As soon as you leave Tana,the scenery changes to this for a few hundred km. Never thought I'd be captivated by farmland.

As soon as you leave Tana,the scenery changes to this for a few hundred km. Never thought I’d be captivated by farmland.

The area around Antananarivo are the highlands, characterized by rolling hills, terraced to perfection, making for a scenic drive all the way to Antsirabe. We enjoyed our first Madagascar sunset here and it did not disappoint. We arrived in Antsirabe four hours later and it was here we got our first taste of Madagascar towns at night.

Arriving in Antsirabe

Arriving in Antsirabe

Antsirabe is one of the larger towns in Madagascar, and home to many French colonial style homes. Nevertheless, none of the towns in Madagascar have any street lights so come nighttime, the entire town looks like a ghost town. Lights are seen coming out of people’s homes, usually by candle wax. It really felt like I went back a hundred years in time.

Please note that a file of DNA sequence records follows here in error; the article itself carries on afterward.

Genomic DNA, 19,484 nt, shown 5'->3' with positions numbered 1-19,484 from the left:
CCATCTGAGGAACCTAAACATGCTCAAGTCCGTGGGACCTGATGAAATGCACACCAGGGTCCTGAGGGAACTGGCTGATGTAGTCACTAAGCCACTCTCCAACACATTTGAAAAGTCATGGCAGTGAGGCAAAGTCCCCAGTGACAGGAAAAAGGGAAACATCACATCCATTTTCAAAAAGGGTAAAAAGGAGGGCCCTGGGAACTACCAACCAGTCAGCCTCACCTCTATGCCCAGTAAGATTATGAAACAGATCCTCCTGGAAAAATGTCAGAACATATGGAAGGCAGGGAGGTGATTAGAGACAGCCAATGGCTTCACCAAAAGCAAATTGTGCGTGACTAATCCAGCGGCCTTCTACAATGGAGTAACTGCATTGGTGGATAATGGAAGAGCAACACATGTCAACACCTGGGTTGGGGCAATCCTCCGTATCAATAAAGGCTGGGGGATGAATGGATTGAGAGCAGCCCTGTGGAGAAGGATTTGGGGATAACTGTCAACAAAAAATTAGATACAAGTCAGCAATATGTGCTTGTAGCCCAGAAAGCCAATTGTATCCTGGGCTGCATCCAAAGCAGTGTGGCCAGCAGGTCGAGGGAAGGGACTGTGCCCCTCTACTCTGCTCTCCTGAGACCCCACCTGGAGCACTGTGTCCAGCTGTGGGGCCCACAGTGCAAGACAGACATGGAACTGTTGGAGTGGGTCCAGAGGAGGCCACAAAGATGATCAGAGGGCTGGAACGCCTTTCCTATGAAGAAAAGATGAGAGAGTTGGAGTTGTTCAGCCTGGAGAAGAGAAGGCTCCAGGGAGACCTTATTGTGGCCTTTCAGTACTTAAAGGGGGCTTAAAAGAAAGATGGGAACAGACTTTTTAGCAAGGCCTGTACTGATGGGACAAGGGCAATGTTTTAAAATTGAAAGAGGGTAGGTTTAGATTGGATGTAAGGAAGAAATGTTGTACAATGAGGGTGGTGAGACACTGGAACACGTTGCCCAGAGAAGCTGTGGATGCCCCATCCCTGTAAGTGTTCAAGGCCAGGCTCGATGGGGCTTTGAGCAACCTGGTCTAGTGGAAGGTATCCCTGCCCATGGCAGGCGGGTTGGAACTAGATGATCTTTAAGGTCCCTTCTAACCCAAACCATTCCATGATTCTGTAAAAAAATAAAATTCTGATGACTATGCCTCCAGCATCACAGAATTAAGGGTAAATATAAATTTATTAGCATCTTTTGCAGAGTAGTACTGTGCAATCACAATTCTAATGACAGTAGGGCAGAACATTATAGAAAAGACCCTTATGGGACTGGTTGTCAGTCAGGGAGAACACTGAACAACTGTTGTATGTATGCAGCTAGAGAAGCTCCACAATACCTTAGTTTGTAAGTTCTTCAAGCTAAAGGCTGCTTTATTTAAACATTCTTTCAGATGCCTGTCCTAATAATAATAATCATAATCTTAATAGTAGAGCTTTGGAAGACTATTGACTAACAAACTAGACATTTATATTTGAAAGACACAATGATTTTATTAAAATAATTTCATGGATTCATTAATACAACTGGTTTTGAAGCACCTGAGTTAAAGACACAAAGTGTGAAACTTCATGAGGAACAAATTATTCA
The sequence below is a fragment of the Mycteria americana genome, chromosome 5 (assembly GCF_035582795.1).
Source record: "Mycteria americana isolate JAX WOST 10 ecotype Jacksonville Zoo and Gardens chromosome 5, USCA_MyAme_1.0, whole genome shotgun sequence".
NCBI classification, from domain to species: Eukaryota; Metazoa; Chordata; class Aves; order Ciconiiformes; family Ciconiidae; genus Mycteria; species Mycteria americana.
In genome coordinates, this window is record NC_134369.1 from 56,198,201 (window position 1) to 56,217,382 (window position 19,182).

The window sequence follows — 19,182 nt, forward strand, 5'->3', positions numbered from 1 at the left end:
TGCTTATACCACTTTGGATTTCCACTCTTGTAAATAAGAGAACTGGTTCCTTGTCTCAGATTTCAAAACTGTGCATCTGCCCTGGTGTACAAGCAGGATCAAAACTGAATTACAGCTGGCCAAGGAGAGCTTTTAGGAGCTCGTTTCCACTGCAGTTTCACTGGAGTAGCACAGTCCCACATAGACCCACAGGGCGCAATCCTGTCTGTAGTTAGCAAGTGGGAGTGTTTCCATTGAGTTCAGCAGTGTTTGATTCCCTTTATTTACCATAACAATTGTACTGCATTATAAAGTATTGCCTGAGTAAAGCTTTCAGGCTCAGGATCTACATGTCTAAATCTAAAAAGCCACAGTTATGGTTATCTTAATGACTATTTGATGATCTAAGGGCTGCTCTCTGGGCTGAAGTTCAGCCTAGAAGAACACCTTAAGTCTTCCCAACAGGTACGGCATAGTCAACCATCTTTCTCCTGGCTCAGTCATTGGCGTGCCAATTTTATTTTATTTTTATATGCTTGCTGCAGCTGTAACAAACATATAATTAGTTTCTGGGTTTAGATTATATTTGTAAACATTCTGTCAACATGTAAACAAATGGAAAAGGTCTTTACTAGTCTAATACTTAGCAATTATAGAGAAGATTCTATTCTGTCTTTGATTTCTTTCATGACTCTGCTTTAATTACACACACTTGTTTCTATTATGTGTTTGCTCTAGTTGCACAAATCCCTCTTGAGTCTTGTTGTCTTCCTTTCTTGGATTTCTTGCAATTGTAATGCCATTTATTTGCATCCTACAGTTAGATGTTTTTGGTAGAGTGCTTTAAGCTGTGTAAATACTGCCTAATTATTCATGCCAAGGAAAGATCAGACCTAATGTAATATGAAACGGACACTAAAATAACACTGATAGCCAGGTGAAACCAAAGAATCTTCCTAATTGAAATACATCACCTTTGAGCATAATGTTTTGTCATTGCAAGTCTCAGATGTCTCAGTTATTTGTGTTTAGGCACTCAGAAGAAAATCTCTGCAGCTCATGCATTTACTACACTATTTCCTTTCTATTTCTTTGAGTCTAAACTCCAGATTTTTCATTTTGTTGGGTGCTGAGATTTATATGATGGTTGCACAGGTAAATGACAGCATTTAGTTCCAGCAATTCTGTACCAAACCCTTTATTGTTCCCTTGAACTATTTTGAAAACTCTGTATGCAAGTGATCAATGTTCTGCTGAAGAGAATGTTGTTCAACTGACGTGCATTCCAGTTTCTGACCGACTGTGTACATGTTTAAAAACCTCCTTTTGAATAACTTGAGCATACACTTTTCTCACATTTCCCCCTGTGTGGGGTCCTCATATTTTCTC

Our room at the Couleur Cafe. Most of the hotels we stayed at in Madagascar were in and around this level

Our room at the Couleur Cafe. Most of the hotels we stayed at in Madagascar were in and around this level

 

Night 1 at the Couleur Cafe

We checked into our hotel, Couleur Cafe, and were pleasantly surprised at the quality of the rooms. They were clean, had nice bathrooms, wifi, and a tasty restaurant (serving French style food). We had dinner here, then proceeded to walk around the town but with it being pitch black, we had no idea where to go. We heard some music down the street and turns out there was a big concert that night with a Malagasy musician! We saw the local population out in full force with street vendors serving quick bites and even a merry go around. There were hardly any other tourists around so we got a lot of curious stares but it was a good first night in Madagascar!